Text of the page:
Is ‘curriculum’ the emperor’s new clothes?
When I was a teenager, Kylie Minogue was in the charts and I was a massive fan! You’ll be pleased to know that my taste in music is better, but as a 13-year-old influenced by the media, I believed that her song ‘The Locomotion’ was something new. Little did I know, that the original was recorded in 1961.
Anyone and everyone are talking about curriculum in England. After all, what gets measured gets done, but with Ofsted’s new focus on curriculum intent, implementation and impact and a U-turn away from school data, one could be forgiven for talking about it too. It’s an exciting time.
The emperor’s new clothes?
There is evidence that “schools of some sort in Britain during the Roman occupation from AD43 to around 400” were already developing a curriculum. Roman Britain had a literate culture: laws and commands, inscriptions on buildings, letters and inventories … and it seemed reasonable to assume that “the country eventually had a three-tier system of education similar to that of other Roman provinces: ‘elementary learning (reading, writing, and arithmetic), grammar (correct composition and the study of literary texts), and rhetoric (the theory and practice of oratory)” ~Orme, 2006:16 (Education in England).
Fast-forward to a period in time where you or I were alive and curriculum in England, or at least the beginnings of a prescribed curriculum emerged. Richard Austen Butler (1902-1982) was first elected to parliament in 1929 and was Under-Secretary of State for Foreign Affairs when war broke out. Because Winston Churchill was distracted by the war, Butler allocated curriculum duties to Sir Cyril Norwood (who later published the Norwood report 1943 to justify grammar schools), a strong supporter of elitism in schools.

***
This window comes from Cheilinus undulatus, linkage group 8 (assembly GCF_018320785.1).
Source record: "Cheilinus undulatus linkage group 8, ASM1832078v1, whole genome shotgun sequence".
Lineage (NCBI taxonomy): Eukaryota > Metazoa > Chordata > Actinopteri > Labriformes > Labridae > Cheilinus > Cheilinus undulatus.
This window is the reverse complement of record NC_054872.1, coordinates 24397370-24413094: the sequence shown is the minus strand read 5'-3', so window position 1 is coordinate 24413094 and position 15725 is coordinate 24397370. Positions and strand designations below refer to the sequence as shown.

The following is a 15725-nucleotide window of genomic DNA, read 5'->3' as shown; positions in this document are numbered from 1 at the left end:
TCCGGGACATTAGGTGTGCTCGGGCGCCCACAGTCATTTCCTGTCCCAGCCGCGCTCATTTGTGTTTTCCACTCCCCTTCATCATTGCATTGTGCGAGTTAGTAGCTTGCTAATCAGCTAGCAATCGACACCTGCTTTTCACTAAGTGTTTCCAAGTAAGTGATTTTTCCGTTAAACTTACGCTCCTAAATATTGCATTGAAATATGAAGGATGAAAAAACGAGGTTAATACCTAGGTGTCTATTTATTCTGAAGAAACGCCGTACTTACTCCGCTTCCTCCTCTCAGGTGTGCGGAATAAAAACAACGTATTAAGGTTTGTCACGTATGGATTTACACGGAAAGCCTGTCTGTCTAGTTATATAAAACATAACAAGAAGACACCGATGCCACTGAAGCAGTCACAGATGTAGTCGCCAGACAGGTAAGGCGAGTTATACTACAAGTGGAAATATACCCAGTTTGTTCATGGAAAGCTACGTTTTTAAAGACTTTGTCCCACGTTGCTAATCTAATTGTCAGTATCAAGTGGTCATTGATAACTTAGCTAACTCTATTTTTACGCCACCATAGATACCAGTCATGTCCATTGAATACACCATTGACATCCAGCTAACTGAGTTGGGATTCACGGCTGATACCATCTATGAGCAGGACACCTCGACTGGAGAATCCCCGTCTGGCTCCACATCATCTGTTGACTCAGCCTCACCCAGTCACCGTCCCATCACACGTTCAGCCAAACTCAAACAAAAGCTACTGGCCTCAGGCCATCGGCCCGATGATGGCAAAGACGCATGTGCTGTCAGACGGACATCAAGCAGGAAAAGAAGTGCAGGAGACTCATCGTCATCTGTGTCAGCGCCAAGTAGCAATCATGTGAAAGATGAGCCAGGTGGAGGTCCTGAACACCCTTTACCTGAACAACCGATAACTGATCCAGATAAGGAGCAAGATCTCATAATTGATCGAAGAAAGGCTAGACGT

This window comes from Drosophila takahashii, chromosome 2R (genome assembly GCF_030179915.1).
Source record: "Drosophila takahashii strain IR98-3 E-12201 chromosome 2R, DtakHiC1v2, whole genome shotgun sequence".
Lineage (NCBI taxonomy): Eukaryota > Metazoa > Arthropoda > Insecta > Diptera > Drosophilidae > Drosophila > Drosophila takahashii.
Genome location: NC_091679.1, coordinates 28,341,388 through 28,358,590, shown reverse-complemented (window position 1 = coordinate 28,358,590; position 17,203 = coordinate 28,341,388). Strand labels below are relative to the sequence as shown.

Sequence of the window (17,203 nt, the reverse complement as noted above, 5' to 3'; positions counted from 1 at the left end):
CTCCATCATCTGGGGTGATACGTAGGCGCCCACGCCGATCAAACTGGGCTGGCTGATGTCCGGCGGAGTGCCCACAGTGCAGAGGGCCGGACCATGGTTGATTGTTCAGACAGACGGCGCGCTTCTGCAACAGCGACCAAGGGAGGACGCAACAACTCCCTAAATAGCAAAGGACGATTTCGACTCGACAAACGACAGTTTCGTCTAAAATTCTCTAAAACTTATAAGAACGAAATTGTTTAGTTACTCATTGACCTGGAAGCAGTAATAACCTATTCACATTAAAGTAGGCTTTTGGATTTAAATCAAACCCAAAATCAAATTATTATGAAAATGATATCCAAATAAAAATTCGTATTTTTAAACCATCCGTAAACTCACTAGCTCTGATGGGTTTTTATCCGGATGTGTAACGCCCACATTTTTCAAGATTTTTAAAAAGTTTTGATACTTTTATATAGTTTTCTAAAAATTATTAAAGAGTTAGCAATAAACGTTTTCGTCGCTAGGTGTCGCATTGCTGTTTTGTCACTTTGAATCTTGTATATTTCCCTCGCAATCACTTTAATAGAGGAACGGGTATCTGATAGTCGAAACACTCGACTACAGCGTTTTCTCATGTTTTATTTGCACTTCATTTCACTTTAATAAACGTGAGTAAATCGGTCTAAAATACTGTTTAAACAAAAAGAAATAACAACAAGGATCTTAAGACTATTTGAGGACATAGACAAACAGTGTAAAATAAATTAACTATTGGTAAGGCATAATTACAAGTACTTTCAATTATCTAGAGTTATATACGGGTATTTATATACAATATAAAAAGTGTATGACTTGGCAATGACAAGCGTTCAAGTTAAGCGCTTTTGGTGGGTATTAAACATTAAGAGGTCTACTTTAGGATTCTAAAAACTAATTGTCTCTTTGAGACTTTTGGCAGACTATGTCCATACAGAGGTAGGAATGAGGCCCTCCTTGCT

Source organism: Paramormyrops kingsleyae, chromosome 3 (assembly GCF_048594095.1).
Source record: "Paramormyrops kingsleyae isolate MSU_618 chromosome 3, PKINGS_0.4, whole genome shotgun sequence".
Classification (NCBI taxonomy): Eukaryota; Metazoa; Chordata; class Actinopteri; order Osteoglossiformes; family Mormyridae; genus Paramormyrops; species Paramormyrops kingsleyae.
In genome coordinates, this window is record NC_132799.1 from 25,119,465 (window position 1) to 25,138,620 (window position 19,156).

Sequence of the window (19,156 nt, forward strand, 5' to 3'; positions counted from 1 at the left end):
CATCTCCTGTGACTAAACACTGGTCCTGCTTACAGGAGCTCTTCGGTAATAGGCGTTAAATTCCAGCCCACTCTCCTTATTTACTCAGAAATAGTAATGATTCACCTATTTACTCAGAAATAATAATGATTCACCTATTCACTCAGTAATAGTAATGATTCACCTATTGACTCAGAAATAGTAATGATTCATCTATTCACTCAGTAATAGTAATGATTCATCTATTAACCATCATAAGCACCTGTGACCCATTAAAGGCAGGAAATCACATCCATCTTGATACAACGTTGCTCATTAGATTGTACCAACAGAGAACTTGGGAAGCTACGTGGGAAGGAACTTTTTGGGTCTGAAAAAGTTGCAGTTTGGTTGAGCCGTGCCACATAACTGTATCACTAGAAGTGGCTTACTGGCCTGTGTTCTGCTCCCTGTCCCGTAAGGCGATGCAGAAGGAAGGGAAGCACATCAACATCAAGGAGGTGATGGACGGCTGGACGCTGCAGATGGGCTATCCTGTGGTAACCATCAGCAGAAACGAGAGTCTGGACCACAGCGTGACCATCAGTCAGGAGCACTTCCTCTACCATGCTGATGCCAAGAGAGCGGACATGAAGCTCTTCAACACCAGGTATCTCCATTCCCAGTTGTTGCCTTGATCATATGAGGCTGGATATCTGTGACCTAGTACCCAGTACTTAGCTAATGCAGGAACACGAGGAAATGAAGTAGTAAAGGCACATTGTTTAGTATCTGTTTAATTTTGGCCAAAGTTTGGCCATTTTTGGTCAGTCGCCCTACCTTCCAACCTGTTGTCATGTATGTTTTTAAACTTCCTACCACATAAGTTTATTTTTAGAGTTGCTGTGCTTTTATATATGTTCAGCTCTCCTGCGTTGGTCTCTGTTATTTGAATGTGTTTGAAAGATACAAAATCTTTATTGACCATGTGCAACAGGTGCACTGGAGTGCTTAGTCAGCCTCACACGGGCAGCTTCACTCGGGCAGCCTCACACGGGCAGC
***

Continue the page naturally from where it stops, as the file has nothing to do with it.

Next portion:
As president of the Board of Education (from 20 July 1941) and the Minister of Education (from 3 August 1944), under his leadership, the board produced the 1943 White Paper Educational Reconstruction which would form the basis of one of the most significant of all education acts, the 1944 Education Act.
The prescribed Education Reform Act of 1988 for England (and initially Wales) was introduced to provide pupils with an introduction to the essential knowledge they need to be educated citizens. A slim-down was proposed by Gillian Shephard in 1994 and another overhaul by David Blunkett in 1999. Further changes were introduced by Ed Balls in 2008 and then Michael Gove with his reforms in 2014 with the most baffling of them all, autonomy for academies and free schools to veer away from a prescribed national curriculum.
I suspect we will see further reform in 2020.
What drives your locomotion?
For those reading this who have been working in education for 20-40 years, you will understand that curriculum drives assessment and not the other way around, and for some teachers, this concept may be lost or misunderstood when data collection, marking and testing drives all that a teacher does in a school classroom.
In my experience working in challenging schools, the focus on curriculum is easily lost to suit political whims and rears its ugly head with an Ofsted judgement hanging around your neck. Data collection is gathered to demonstrate progress after progress, with a broad and balanced offer lost in a complicated set of option blocks, engineered to meet government fads. Data-analysis conversations, exclusions or simple learning walks along the school corridors to observe lessons filled with tests and assessment happening in every classroom, sometimes during the same week of the year.
What gets measured gets done, and with Ofsted new focus on curriculum, you can guarantee that schools at risk of decline or those with a noose around their neck with a challenging cohort will dance along to EBacc preferences. Anything to avoid the sack or forced academisation.
Although the dialogue from data towards a deep and meaningful quality of education are welcome, don’t be fooled by the emperor’s new clothes. Sadly, curriculum focus has been and gone, and it will come and go again. What matters, is what I’ve always championed in school – Quality first teaching trumps everything else for breakfast. Without it, curriculum intent is meaningless if teachers are unable to have the knowledge and skills to be able to deliver it.
There is not one person on planet Earth who can visit a school over two days and make a reliable judgement of a school’s five-year curriculum plan. It’s that simple. But, the proof will be in the pudding when schools begin to experience Ofsted’s new magic wand. Let’s not have another Kylie Minogue record pushing out a different tune, which is essentially doing the same thing.
Please respond to Ofsted’s consultation before the deadline – 5th of April 2019.